Safety is the most important factor in every battery room, and many of the potential hazards of battery change-outs can be mitigated with a decidedly low-tech solution: signage. Clear, discernable signs can prevent workplace accidents by pointing out hazardous areas and marking vital safety equipment for quick access.
It’s important to note that battery rooms are extremely safe when properly designed and outfitted; notwithstanding that, managers need to take appropriate actions to prevent accidents and to keep personnel informed. To understand the role of signage in the accident-free battery room, it’s helpful to start by considering some of the general principles of workplace safety. The authors of the first chapter of Warnings and Risk Communication (1999) advocate three hierarchical lines of defense against accident or injury:
The strongest defense is prevention. Areas should be designed so that personnel don’t have to take any unnecessary risks.
If you can’t eliminate the source of danger, try to guard against the hazard, either procedurally or with actual physical barriers.
When circumstances won’t allow for either of these options, make sure that personnel are informed regarding potential dangers. Make sure that hazards are clearly marked, and that employees understand and respect the risks. This is where battery room signage is valuable.
The most effective safety signs incorporate iconic graphics with bold, clear text, which ensures that employees understand the hazards as soon as they see the images. Personnel need to be familiar with battery room signage in order to interpret the symbolic language, and familiarity with signs has been shown to contribute dramatically to overall safety. The International Organization for Standardization recommends successful recognition rates of 67 percent for all traffic safety signs; the American National Standards Institute calls for 85 percent recognition based on comprehension tests.
Appropriate signage in the battery room contributes to safety in the following ways:
Signs inform employees to use safe behaviors in a specific scenario, and can even remind staff of the appropriate procedures for any common work task. Graphics can be especially helpful.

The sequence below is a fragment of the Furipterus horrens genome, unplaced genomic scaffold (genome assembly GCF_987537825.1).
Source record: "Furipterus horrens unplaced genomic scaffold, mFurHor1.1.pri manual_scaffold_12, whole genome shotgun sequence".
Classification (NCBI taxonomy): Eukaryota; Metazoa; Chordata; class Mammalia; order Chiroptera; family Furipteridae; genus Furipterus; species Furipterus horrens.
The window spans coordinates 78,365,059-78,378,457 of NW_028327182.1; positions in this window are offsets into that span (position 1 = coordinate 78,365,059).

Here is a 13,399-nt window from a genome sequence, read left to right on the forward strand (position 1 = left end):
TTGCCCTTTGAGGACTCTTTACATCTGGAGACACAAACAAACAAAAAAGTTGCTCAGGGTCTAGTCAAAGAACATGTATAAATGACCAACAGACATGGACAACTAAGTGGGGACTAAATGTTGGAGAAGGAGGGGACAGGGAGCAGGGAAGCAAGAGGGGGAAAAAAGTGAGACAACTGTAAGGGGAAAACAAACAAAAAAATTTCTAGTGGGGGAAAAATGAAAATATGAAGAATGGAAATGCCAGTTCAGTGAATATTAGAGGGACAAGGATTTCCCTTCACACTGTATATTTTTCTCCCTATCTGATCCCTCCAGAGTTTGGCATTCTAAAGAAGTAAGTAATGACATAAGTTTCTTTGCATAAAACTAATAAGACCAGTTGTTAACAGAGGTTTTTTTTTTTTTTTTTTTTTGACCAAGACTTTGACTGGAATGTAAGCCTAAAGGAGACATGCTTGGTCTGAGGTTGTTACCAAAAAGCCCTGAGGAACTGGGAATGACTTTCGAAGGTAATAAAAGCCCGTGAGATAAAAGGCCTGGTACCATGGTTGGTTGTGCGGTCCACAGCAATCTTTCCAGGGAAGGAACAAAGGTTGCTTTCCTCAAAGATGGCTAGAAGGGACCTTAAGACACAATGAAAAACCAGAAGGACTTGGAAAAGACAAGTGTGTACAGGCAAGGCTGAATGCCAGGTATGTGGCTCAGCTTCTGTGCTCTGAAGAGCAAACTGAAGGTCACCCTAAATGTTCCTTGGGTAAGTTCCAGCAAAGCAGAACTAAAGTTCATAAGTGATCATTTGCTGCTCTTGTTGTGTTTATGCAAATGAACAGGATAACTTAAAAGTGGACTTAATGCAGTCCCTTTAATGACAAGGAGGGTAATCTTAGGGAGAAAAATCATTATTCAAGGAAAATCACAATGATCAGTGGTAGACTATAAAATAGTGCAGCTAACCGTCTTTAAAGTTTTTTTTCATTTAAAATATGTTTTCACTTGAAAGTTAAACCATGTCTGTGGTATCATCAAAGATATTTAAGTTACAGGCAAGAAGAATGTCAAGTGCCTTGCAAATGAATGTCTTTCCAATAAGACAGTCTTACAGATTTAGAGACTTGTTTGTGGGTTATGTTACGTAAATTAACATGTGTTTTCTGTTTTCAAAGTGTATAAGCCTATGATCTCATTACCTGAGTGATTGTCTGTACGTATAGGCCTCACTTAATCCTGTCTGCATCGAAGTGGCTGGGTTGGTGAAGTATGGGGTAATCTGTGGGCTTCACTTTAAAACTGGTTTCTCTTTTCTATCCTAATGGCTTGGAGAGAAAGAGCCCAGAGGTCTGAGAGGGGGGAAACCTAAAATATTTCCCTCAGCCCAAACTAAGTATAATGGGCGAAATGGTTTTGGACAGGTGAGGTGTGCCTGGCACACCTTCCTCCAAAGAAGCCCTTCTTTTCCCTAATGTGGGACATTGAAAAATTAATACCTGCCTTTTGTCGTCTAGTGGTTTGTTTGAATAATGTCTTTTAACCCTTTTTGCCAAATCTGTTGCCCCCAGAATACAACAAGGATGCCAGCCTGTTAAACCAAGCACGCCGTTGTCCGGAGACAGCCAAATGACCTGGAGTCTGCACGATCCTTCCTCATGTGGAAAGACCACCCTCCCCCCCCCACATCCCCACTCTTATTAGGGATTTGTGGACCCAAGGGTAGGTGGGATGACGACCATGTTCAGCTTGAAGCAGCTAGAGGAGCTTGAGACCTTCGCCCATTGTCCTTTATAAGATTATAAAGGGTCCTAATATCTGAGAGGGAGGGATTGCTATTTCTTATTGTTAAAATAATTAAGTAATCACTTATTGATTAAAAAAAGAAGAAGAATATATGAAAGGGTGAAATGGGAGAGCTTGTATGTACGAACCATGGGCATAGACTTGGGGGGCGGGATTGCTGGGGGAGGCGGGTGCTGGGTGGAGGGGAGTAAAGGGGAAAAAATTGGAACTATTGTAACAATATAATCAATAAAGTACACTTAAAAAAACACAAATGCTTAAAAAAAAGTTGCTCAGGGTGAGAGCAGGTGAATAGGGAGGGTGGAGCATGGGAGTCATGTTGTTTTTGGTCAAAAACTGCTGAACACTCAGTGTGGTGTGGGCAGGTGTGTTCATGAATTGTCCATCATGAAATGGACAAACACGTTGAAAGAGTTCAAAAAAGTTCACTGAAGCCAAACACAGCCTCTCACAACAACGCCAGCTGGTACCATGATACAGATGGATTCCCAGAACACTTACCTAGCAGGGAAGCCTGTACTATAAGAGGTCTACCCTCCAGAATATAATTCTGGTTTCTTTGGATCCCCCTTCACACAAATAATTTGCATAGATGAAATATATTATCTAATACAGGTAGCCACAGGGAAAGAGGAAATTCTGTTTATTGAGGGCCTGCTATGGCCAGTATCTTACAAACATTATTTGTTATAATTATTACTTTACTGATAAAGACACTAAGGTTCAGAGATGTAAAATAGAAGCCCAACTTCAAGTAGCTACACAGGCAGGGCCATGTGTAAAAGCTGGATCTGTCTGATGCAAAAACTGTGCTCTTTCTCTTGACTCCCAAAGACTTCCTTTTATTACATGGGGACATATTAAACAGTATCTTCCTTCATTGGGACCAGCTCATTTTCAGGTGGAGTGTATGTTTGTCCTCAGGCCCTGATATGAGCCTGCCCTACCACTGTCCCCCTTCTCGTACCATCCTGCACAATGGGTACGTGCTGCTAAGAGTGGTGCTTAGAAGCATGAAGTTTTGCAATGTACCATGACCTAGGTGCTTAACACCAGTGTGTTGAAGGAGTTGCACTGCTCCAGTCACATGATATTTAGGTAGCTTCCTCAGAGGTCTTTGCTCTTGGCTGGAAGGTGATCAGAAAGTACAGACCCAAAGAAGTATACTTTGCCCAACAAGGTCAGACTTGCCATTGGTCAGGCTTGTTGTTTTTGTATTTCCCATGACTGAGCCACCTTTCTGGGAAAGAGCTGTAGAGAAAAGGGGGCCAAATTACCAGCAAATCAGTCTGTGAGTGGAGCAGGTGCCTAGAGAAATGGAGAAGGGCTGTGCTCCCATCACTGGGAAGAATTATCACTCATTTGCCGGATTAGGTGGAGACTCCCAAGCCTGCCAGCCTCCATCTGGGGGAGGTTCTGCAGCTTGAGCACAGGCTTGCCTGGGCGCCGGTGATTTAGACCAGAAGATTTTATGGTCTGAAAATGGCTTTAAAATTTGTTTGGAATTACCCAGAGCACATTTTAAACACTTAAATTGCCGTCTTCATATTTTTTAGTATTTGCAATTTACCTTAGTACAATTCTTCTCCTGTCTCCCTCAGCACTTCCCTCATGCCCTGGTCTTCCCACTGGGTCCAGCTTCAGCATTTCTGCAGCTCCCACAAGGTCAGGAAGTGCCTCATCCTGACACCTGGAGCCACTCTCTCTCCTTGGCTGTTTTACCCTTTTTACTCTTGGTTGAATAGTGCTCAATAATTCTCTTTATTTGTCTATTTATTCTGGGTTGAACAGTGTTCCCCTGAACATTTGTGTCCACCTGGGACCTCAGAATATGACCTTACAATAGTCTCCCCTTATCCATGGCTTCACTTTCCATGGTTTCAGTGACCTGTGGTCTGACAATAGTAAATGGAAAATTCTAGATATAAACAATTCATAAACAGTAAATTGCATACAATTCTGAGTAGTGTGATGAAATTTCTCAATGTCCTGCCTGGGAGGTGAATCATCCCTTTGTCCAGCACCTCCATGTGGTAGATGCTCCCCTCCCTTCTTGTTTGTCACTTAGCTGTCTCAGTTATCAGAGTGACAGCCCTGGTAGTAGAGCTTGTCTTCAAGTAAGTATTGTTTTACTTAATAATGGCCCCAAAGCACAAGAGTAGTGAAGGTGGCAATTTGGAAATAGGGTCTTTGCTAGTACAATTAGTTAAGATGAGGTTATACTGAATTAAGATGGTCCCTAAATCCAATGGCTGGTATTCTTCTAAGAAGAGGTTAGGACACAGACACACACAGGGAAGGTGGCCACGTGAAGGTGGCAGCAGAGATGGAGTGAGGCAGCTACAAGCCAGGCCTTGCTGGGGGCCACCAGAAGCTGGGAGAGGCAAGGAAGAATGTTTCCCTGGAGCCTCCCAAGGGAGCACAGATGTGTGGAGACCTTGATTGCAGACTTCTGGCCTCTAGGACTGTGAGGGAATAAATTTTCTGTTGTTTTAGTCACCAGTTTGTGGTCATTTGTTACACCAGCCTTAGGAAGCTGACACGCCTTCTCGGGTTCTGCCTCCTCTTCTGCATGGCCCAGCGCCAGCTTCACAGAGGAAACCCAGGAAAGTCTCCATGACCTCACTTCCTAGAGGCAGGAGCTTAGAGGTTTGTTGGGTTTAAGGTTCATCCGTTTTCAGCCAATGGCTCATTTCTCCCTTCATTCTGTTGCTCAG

When accidents occur in the battery room, a quick response can make a difference. If employees don’t need to look for emergency equipment, response times will be much faster; clearly labeled safety equipment is easier to find and access. Signs allow staff to instantly identify crucial gear so they can quickly respond to the situation.
Immediate action is particularly important when injuries are caused by exposure to corrosive substances, as trade publication Industrial Safety & Hygiene News reports. The first few seconds of exposure are critical for reducing the severity of corrosive injuries.
Many federal and state regulations require specific signs in battery rooms. Of course, industrial codes and regulations differ from state to state and nation to nation, and only a legal expert can tell you exactly which codes to consider for your facility. For a general view of the requirements, here are a few common regulations that specify appropriate signage for battery charging and changing areas:
Article 52.3.8 of the National Fire Protection Agency Fire Code (NFPA 1) requires signs for accessways into any area that contains storage batteries, as well as battery cabinets and related chemical, electrical, and fire hazards.
The NFPA electrical safety standards, NFPA 70E, also require signs in battery charging areas. Article 320.3.5 of NFPA 70E mandates warning signs for electrical and chemical hazards within the battery room.
Moreover, Article 205.10 requires warning signs to be visible and securely attached, and Article 205.11 requires that circuits and voltage be appropriately identified in a secure, legible manner.
The International Fire Code (IFC) contains signage requirements similar to those found in the NFPA Fire Code. Article 608.7 of the IFC requires clear labels for stationary battery rooms and cabinets.
More generally, the OSHA standard 29 CFR 1926.200 differentiates between “danger” signs, which concern immediate hazards, and “caution” signs, which address potentially unsafe situations or practices.
To view an ideal collection of signs and labels that help comply with these codes, check out the BHS Signage & Posting Kit, which was designed specifically for battery room applications.
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